Have you ever thought about whether or not you are kind to yourself? Most people have thought about whether they are kind to others, and believe it’s important to be kind to others; but while our mind constantly chatters away, we often take little notice of how it speaks about ourselves. It hadn’t even occurred to me until a few years ago that we should be kind to ourselves. It sounded a bit self-indulgent, self-pitying, or selfish.

Self-compassion sounds a bit airy-fairy, and it might be hard to see what the point of it is. So let me take you through what it is, and the benefits of improving your self-compassion as much as possible. In my next post, I will take you through some practical steps you can take to improve your self-compassion.

Kristin Neff defines self-compassion as :

  • A sense of kindness, care, and understanding for yourself; vs self-judgement
  • A sense of common humanity and understanding that we all suffer and it is part of the normal human condition; vs feeling isolated and cut off from others, and feeling like suffering isn’t normal, i.e. “why me?”
  • A sense of mindfulness – being aware of the suffering that’s occurring and allowing yourself to experience it and acknowledge it; vs trying to remove or suppress the suffering, or go straight into problem-solving mode



If you’re not really sure whether you are currently kind and compassionate towards yourself, there are a few things you can do now:

  • Try to take note over the next few days what kinds of things your say to yourself, especially in situations where you make a mistake, or don’t handle a situation well. Note whether you speak to yourself kindly or harshly.
  • You might like to write down some of the words you use when you speak to yourself. After a few days you will probably see a pattern emerging.
  • Take note of what actions you then take. Do you punish yourself by working even harder or denying yourself some sort of pleasure? Do you allow yourself some comfort and time to recover, or indulge in something you love to do?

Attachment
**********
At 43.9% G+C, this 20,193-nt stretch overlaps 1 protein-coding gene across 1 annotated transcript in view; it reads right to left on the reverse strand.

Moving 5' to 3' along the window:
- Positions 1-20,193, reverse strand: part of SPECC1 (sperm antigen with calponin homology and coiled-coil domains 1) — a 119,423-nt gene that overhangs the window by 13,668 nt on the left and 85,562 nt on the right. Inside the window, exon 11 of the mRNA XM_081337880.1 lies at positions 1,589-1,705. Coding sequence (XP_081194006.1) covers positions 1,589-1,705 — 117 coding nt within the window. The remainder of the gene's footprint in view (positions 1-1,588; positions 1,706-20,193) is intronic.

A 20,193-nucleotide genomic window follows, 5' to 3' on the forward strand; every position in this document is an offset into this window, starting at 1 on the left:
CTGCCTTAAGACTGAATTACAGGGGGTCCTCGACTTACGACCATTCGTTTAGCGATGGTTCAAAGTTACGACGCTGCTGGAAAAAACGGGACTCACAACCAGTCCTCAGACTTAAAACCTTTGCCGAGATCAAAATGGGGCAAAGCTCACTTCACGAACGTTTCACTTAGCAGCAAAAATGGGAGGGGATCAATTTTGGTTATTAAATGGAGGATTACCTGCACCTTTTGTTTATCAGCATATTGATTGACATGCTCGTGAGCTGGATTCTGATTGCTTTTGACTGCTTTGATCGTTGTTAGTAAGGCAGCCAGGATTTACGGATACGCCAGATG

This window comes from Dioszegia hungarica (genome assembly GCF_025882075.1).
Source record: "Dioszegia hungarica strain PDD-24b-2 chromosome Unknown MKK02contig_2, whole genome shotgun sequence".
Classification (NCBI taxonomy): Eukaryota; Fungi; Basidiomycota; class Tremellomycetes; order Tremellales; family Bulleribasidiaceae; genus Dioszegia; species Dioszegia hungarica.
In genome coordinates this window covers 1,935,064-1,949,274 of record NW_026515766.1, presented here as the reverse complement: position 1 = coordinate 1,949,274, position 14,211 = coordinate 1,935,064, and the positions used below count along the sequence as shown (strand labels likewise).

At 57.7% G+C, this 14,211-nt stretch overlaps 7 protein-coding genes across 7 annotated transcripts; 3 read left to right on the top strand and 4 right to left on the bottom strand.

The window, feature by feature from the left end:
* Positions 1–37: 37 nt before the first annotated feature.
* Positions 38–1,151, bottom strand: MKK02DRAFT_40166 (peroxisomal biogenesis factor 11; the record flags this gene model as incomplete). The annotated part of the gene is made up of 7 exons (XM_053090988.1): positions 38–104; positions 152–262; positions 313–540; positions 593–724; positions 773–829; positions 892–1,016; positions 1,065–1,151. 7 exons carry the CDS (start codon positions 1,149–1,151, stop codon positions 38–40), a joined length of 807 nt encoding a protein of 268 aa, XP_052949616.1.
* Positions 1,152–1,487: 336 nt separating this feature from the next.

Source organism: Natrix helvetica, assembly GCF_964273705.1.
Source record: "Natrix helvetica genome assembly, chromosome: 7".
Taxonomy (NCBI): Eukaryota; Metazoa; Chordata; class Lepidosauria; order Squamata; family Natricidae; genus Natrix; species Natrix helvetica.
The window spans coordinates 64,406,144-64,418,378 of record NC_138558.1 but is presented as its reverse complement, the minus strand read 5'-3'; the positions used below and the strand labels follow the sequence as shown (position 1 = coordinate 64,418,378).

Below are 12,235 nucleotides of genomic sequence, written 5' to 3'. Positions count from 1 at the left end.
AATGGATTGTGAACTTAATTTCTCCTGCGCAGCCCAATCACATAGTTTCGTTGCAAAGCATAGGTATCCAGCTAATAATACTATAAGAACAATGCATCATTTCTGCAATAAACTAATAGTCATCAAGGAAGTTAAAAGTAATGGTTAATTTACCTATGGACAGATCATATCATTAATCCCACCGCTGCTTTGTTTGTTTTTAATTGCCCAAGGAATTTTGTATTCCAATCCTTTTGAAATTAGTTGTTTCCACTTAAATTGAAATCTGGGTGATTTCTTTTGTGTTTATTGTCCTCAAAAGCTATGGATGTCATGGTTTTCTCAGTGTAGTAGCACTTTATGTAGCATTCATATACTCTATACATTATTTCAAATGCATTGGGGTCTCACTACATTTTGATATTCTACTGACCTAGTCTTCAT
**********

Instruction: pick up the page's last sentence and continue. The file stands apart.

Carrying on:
• You can complete a self-compassion questionnaire, which will give you an indication of how self-compassionate you are, and where that sits compared to ‘average’.

If you score low on the questionnaire, or feel this is an area you can improve in, don’t be discouraged. Self-compassion is a learned skill, and in part 2 of this post I give you some practical things you can do to improve.

Published by Dr. Amy Imms

Disclaimer: All advice provided through this website and blog is intended as general advice, and not specific advice to any individual. Every individual is unique and has different needs, so please seek advice from your own health professional for advice tailored to your specific situation. I aim to provide high quality information based upon current research, guidelines and accepted practice. The possibility of error or omission remains, and I am not liable (including liability by reason of negligence) to the users for any loss, damage, cost or expense incurred or arising by reason of any person using or relying on the information and whether caused by reason of error, negligent act, omission or misrepresentation in the information presented or otherwise.

1 Comment

  1. […] sure that we value ourselves. My pretty intelligent cousin, Amy, recently wrote an article about self-compassion. She talks about getting past the idea that self-compassion is selfish or self-indulgent and goes […]


Leave a Reply

Your email address will not be published.